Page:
“I moved to Switzerland and wrote most of these songs in an ancient wooden house in a small town, looking out over the Rhine Valley at the mountains in the distance. I’d cycle to the post office with Sebastian, getting used to living in a land with a different language. I took trains to tour. Flew from Zürich airport to festivals all over the world.

Before I left Dublin, late in 1997, Peter Jenner called and told me that Billy Bragg and Wilco had finished recording in the Factory studio four days early. There was free time. Did I want it? I asked Liam O Maonlaí if he was around. He was, and called Kieran Kennedy who said he would come and produce. That’s how the album began.

A couple of years later I flew back to finish recording in Temple Bar Studios, and in April 2000, John Leckie arrived to mix.  After moving away, every time I returned to Dublin was an intense experience, and you can hear it in the songs. The listening party was an Event. All our friends gathered in the studio. This is the sound of Irish musicians playing their sweet asses off.”

1 Let Me Be Free
2 Sunrise
3 Come With Me
4 I Want It Straight
5 Little Boy
6 Jesus In A Cadillac
7 Deeper Water
8 Hysteria
9 Bodybuilder
10 Understand
11 What About You Babe
12 The Very Thing
13 Coz I’m Free



“After Destination Beautiful, I recorded Altitude with Tim and Liam in Melbourne and we toured the world as ALT. I dived head first into co-writing, and discovered a music scene in Dublin where I fitted in. It was time to record outside Northern Ireland for the first time. I was a solo artist again — independent, broke, happy.

In the summer of 1995 Tim Finn and I recorded at Real World Studios after playing WOMAD. I toured Australia solo, and wrote and recorded a series of new songs with Tim. Brought the tapes back to Sun, an underground studio in the middle of Dublin. Producer Kim Fowley had told me to write two hits, and booked a session there. I brought along a stack of songs I’d demoed at home.

Pulling together recordings from all over the world took patience and care, and Ingmar Kiang and Pat Donne were a great mixing team. The album sounds fresh. Very teenage. It sent me off down alleyways and backstreets I never knew existed all over Europe, America and Australia. Its strength comes from that underground Dublin experience.”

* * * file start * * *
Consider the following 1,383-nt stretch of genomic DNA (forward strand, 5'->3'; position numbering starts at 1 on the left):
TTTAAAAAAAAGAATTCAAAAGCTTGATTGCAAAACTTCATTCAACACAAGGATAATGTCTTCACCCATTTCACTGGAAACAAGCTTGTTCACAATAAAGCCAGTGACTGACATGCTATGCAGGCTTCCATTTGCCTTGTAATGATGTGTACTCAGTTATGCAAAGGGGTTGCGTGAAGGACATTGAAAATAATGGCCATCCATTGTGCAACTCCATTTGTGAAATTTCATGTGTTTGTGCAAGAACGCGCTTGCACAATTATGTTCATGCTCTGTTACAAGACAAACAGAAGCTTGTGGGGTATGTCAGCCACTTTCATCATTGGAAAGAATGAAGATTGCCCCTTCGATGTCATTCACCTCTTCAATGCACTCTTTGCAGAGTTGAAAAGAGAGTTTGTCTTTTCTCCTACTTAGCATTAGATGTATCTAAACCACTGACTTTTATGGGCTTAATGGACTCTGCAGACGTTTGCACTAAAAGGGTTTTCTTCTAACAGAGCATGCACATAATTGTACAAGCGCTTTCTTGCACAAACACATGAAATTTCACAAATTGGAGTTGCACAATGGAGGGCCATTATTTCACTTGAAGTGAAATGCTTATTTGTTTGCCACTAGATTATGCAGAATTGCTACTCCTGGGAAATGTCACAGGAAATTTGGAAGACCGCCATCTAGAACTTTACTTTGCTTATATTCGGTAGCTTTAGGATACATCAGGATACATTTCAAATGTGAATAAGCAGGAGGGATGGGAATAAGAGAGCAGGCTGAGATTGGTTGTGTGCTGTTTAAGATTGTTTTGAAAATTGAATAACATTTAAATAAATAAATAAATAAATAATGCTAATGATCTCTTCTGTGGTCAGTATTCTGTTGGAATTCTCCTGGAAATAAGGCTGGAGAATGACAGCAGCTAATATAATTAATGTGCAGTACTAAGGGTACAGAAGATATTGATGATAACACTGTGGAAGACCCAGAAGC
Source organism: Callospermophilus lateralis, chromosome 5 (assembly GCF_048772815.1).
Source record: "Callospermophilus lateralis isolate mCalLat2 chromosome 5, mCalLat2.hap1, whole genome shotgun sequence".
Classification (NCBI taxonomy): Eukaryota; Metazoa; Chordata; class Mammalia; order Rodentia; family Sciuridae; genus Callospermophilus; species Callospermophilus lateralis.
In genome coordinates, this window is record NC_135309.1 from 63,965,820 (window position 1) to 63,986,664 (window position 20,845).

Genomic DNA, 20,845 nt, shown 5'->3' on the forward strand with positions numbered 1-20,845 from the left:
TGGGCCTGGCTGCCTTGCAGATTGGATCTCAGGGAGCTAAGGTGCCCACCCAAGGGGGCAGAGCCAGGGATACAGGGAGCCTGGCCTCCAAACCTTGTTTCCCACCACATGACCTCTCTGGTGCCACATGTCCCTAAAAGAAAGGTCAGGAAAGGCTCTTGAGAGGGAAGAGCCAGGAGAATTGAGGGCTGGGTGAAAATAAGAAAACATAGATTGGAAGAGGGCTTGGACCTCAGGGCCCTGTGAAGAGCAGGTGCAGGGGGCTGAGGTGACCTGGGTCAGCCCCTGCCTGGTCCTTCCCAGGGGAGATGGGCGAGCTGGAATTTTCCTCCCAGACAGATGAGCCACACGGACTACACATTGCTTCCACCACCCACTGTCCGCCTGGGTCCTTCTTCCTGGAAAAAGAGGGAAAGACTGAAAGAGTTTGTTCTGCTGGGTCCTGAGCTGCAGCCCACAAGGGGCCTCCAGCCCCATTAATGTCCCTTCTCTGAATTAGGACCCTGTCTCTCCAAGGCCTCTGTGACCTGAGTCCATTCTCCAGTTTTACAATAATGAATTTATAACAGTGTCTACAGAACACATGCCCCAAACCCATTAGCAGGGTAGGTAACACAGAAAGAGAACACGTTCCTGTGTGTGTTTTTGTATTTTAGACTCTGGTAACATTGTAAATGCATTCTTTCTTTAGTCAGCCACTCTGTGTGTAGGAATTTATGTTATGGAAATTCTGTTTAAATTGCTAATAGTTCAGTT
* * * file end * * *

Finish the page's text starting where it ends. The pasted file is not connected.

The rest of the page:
1 Acoustic Guitar
2 Get Back Home
3 All Of The Things I Can Bring
4 If You Don’t Know By Now
5 It’s Gonna Be Like This All The Time
6 Jacqui
7 Because She Loves It
8 Don’t Be Afraid
9 My Gay Cousin
10 Between A Man And A Woman
11 I Couldn’t Do It
12 It’s Gonna Be Like This In The Rain
13 Whole Thing

Destination Beautiful


“Recording was booked for June 1993, and there was a baby on the way. Should we cancel? No, maybe it’s the best time to record. Christine and I stayed in my parents’ house and I’d drive the twenty miles to Randalstown every morning, not knowing when I’d get the call. When producer Rod McVey and I met at the studio, I had one eye on the clock.

We threw everything at this recording. In our finest moments at Homestead it was all about us having the best time doing what we loved. Rod, Mudd Wallace, Enda Walsh and I were free to throw all our ideas at the tape machine and see if they worked. We were aware of what the outside world was listening to, but largely ignored commercial demands. This independent path was difficult at the time, but listening back I can hear its worth. Whatever you may think, this is authentically the sound of what went on in the studio.

At one of our partings, in Paris, I had written “destination beautiful” on a baggage tag of Christine’s. That was always going to be the album title. It’s baby blue and dedicated to Sebastian.”

1 Street Scenes From My Heart
2 Thinking Of Change
3 John
4 Many’s The Time
5 Punks Outside The Secret Police
6 She Doesn’t Want You Any More
7 Learning To Cry
8 He’s Out There
9 Ciao Baby
10 Looking For Friends
11 I Couldn’t Leave You
12 The Government Of Love

Out There


“I played all over Europe from Scandinavia to Spain. When the Berlin Wall came down I was invited to play a week-long festival in East Berlin with my band. After the Velvet Revolution a bus arrived to drive us from Glastonbury Festival to Prague. It was a time of historical change and we were playing in the heart of it.

I went back to North America and discovered the how long the road could be. Back in Europe, I went looking for James Joyce’s grave in Zürich, then got to know my future wife in Paris. I was writing wherever I went, spending more time in Dublin, where Peter Price signed me to Warners. I went back into the studio with Rod, words spilling out of my little black book.